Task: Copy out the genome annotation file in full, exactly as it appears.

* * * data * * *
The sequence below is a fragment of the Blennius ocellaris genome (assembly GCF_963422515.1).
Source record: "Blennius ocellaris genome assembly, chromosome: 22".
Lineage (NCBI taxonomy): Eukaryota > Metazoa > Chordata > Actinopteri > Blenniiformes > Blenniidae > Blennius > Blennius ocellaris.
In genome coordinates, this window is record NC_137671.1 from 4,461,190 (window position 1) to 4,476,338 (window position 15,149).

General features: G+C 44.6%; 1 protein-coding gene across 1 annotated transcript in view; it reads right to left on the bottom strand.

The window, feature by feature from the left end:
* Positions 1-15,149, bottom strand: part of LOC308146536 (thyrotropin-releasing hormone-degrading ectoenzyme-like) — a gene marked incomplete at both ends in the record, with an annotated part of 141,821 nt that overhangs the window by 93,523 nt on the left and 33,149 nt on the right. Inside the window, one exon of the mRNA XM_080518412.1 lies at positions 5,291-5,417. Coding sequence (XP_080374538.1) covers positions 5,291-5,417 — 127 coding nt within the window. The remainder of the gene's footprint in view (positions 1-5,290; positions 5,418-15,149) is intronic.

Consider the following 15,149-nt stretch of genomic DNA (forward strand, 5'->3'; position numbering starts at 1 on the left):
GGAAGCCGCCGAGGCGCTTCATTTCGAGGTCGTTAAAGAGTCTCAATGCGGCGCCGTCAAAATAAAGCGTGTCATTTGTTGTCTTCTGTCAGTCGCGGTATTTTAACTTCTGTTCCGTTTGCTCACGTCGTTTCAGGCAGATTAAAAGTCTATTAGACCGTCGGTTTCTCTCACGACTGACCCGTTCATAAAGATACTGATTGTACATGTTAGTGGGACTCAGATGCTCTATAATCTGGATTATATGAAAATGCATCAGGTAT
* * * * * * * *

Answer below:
The sequence below is a fragment of the Blennius ocellaris genome (assembly GCF_963422515.1).
Source record: "Blennius ocellaris genome assembly, chromosome: 22".
Lineage (NCBI taxonomy): Eukaryota > Metazoa > Chordata > Actinopteri > Blenniiformes > Blenniidae > Blennius > Blennius ocellaris.
In genome coordinates, this window is record NC_137671.1 from 4,461,190 (window position 1) to 4,476,338 (window position 15,149).

General features: G+C 44.6%; 1 protein-coding gene across 1 annotated transcript in view; it reads right to left on the bottom strand.

The window, feature by feature from the left end:
* Positions 1-15,149, bottom strand: part of LOC308146536 (thyrotropin-releasing hormone-degrading ectoenzyme-like) — a gene marked incomplete at both ends in the record, with an annotated part of 141,821 nt that overhangs the window by 93,523 nt on the left and 33,149 nt on the right. Inside the window, one exon of the mRNA XM_080518412.1 lies at positions 5,291-5,417. Coding sequence (XP_080374538.1) covers positions 5,291-5,417 — 127 coding nt within the window. The remainder of the gene's footprint in view (positions 1-5,290; positions 5,418-15,149) is intronic.

Consider the following 15,149-nt stretch of genomic DNA (forward strand, 5'->3'; position numbering starts at 1 on the left):
GGAAGCCGCCGAGGCGCTTCATTTCGAGGTCGTTAAAGAGTCTCAATGCGGCGCCGTCAAAATAAAGCGTGTCATTTGTTGTCTTCTGTCAGTCGCGGTATTTTAACTTCTGTTCCGTTTGCTCACGTCGTTTCAGGCAGATTAAAAGTCTATTAGACCGTCGGTTTCTCTCACGACTGACCCGTTCATAAAGATACTGATTGTACATGTTAGTGGGACTCAGATGCTCTATAATCTGGATTATATGAAAATGCATCAGGTAT